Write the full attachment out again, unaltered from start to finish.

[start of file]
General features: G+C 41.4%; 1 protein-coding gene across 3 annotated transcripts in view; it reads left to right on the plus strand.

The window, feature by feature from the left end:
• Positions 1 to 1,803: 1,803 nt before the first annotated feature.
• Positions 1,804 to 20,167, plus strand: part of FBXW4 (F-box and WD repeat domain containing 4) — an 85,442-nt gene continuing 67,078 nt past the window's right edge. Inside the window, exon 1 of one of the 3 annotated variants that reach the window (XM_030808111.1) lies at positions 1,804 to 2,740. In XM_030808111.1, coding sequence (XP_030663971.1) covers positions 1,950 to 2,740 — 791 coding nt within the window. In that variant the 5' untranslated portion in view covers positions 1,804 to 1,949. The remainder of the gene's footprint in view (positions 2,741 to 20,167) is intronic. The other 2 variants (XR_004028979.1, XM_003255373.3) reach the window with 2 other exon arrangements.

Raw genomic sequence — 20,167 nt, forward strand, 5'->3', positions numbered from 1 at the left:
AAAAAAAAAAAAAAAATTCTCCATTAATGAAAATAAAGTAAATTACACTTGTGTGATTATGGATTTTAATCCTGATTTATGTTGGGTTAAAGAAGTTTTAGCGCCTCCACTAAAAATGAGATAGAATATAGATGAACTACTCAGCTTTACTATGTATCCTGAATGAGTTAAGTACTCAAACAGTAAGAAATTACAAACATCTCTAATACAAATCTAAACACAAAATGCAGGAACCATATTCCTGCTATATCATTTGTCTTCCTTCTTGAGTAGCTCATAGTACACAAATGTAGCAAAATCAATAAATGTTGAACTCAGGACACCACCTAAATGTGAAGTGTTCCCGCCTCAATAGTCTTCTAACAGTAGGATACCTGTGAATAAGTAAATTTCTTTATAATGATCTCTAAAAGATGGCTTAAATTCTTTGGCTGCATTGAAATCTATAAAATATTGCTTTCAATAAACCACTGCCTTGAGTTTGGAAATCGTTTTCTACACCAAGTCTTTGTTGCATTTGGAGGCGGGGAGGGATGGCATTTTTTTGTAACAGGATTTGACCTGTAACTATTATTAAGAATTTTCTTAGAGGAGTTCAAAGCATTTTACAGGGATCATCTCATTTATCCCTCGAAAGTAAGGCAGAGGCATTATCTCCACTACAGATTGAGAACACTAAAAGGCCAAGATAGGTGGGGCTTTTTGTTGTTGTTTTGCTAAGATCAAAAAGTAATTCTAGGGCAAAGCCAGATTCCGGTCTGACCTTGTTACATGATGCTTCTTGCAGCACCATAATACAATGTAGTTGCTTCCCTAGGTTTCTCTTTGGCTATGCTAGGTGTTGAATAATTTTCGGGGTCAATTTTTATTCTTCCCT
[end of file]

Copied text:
General features: G+C 41.4%; 1 protein-coding gene across 3 annotated transcripts in view; it reads left to right on the plus strand.

The window, feature by feature from the left end:
• Positions 1 to 1,803: 1,803 nt before the first annotated feature.
• Positions 1,804 to 20,167, plus strand: part of FBXW4 (F-box and WD repeat domain containing 4) — an 85,442-nt gene continuing 67,078 nt past the window's right edge. Inside the window, exon 1 of one of the 3 annotated variants that reach the window (XM_030808111.1) lies at positions 1,804 to 2,740. In XM_030808111.1, coding sequence (XP_030663971.1) covers positions 1,950 to 2,740 — 791 coding nt within the window. In that variant the 5' untranslated portion in view covers positions 1,804 to 1,949. The remainder of the gene's footprint in view (positions 2,741 to 20,167) is intronic. The other 2 variants (XR_004028979.1, XM_003255373.3) reach the window with 2 other exon arrangements.

Raw genomic sequence — 20,167 nt, forward strand, 5'->3', positions numbered from 1 at the left:
AAAAAAAAAAAAAAAATTCTCCATTAATGAAAATAAAGTAAATTACACTTGTGTGATTATGGATTTTAATCCTGATTTATGTTGGGTTAAAGAAGTTTTAGCGCCTCCACTAAAAATGAGATAGAATATAGATGAACTACTCAGCTTTACTATGTATCCTGAATGAGTTAAGTACTCAAACAGTAAGAAATTACAAACATCTCTAATACAAATCTAAACACAAAATGCAGGAACCATATTCCTGCTATATCATTTGTCTTCCTTCTTGAGTAGCTCATAGTACACAAATGTAGCAAAATCAATAAATGTTGAACTCAGGACACCACCTAAATGTGAAGTGTTCCCGCCTCAATAGTCTTCTAACAGTAGGATACCTGTGAATAAGTAAATTTCTTTATAATGATCTCTAAAAGATGGCTTAAATTCTTTGGCTGCATTGAAATCTATAAAATATTGCTTTCAATAAACCACTGCCTTGAGTTTGGAAATCGTTTTCTACACCAAGTCTTTGTTGCATTTGGAGGCGGGGAGGGATGGCATTTTTTTGTAACAGGATTTGACCTGTAACTATTATTAAGAATTTTCTTAGAGGAGTTCAAAGCATTTTACAGGGATCATCTCATTTATCCCTCGAAAGTAAGGCAGAGGCATTATCTCCACTACAGATTGAGAACACTAAAAGGCCAAGATAGGTGGGGCTTTTTGTTGTTGTTTTGCTAAGATCAAAAAGTAATTCTAGGGCAAAGCCAGATTCCGGTCTGACCTTGTTACATGATGCTTCTTGCAGCACCATAATACAATGTAGTTGCTTCCCTAGGTTTCTCTTTGGCTATGCTAGGTGTTGAATAATTTTCGGGGTCAATTTTTATTCTTCCCT